Unlike flowers, it’s not very common to see a tree in someone’s house. Unless it’s December of course! Trees require a lot of resources and space which make them poor house plants, and unless it’s of the Christmas variety, a tree in your house is probably not a good thing. So what brought about this tradition and how has it evolved. For this special entry in the blog, we’ll be talking about the history of this famous fir.
So what is a Christmas tree? You may be surprised to know there are many different kinds, but they all fall under the category of “evergreen conifer”, including fir, pine, and spruce trees. Basically anything trimmable into that desireable triangular shape is used around the world as a Christmas tree! As plants are regional, where you live may decide what type of fir or spruce you’re getting.
How did the tradition originate? Like many holiday traditions the Christmas tree has pagan roots. Seen as a symbol for life, trees were worshipped by many ancient civilizations. Other than their symbolic comfort, we start to recognize where certain traditions related to the tree originate with Medieval “mystery plays”. One such play, performed on the name day of Adam and Eve on December 24th, the tree is identified as the “tree of paradise”. It is decorated with apples similar to that of the tree in the Garden of Eden. These ornamental apples were later replaced with shiny red balls we now typically see on trees. In the 16th century it is said that Martin Luther would light candles on these trees, which would later be replaced with Christmas lights. Because of this, Christmas trees were considered a Protestant custom, until it’s widespread popularity outside of Germany freed it of it’s denominational roots in other parts of the world.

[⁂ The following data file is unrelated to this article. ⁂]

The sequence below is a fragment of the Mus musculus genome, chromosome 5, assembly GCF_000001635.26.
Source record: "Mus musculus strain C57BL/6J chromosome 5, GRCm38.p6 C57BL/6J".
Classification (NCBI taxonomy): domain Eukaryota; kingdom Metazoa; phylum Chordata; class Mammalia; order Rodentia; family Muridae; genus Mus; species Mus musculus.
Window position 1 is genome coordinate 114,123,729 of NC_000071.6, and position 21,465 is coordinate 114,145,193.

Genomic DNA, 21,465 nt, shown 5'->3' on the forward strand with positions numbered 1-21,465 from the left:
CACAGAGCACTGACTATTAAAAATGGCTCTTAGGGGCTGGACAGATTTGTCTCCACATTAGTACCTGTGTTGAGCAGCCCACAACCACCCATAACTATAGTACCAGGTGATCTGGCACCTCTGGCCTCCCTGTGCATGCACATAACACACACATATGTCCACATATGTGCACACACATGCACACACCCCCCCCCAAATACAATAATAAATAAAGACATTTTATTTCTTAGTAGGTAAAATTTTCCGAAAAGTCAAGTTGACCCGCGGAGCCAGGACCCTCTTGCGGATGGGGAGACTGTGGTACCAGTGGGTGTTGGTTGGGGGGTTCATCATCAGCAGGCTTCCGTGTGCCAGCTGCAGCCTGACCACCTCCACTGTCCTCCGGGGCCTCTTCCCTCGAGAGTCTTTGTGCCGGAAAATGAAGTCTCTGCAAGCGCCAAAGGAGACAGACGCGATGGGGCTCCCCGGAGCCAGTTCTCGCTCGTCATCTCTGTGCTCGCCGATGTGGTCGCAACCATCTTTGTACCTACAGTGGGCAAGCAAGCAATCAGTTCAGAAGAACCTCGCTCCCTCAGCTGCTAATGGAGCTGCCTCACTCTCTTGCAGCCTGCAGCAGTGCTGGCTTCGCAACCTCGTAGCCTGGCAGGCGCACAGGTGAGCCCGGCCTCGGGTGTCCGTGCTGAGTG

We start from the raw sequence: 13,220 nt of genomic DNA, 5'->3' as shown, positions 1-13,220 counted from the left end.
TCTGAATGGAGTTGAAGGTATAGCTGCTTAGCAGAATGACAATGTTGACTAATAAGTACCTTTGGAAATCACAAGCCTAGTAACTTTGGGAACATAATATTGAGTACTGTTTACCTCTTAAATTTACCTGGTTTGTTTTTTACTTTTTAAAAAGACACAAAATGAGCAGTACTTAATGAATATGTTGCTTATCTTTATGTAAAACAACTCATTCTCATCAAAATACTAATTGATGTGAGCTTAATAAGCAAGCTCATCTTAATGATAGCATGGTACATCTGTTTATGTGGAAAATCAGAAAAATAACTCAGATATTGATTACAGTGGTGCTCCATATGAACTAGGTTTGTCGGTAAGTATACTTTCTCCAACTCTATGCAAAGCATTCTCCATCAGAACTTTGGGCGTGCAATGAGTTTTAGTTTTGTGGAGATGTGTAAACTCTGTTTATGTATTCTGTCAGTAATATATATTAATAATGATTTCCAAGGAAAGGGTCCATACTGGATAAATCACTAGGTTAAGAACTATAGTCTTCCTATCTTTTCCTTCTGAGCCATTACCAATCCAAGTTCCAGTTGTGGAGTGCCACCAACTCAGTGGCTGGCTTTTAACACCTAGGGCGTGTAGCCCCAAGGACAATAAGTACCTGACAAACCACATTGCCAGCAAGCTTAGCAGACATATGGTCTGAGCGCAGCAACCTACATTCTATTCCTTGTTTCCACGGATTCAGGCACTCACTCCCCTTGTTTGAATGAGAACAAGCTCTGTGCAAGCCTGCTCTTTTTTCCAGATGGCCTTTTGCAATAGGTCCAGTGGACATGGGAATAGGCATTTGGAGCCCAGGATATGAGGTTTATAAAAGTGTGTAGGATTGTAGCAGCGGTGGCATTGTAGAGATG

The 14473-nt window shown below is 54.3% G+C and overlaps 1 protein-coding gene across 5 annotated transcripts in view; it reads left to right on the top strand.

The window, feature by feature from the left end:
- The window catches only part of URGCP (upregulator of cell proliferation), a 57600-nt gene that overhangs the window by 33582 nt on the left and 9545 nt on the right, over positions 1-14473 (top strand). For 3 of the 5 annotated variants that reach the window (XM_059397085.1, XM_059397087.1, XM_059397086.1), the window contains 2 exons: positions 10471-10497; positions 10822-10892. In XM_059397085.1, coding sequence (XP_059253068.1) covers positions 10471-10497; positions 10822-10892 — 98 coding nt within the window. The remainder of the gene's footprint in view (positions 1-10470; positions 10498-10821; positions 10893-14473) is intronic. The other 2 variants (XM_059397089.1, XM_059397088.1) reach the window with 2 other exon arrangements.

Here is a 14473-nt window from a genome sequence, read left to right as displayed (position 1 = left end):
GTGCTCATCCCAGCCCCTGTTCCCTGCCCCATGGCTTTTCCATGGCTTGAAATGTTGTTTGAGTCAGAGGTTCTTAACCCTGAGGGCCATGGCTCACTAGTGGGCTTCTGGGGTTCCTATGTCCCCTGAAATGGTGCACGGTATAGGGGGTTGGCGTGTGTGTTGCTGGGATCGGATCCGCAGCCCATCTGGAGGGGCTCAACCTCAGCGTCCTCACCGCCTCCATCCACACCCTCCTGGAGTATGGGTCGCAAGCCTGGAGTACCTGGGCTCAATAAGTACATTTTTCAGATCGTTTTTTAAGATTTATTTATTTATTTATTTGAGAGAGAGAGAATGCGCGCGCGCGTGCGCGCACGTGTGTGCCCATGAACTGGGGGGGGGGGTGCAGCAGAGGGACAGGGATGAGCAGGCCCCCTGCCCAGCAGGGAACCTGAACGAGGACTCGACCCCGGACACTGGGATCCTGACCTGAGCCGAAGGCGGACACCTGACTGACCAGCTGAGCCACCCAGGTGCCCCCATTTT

This was largely due to influential figures and families adopting the tree’s use. When Queen Victoria married the German Prince Albert they brought the tradition to the wealthier middle class, interested in escaping the cold industrial revolution to a simpler time of familial bonding. This was introduced to Victoria as a child by her grandmother, German-born Charlotte of Mecklenburg-Strelitz. Her association with the tree and the presents as a little girl made it a permanent Christmas custom for the royal family. This resulted in the first advertisements for “Christmas Trees” as a product for sale. This drove demand for all classes to take part in decorating and placing presents under the tree.
The Christmas tree was just too good of an idea to fail. Combined with other traditions from around Europe, the Christmas holiday eventually became a melting pot of rituals centered around Christianity that most people in America celebrate regardless of whether they’re religious or not. Presents, stockings, Santa Claus, decorated trees, all culminating in a bright point for the cold winter. The tree’s comforting nature and seasonal spirit has cemented it in western culture, something adults and children both appreciate for similar reasons.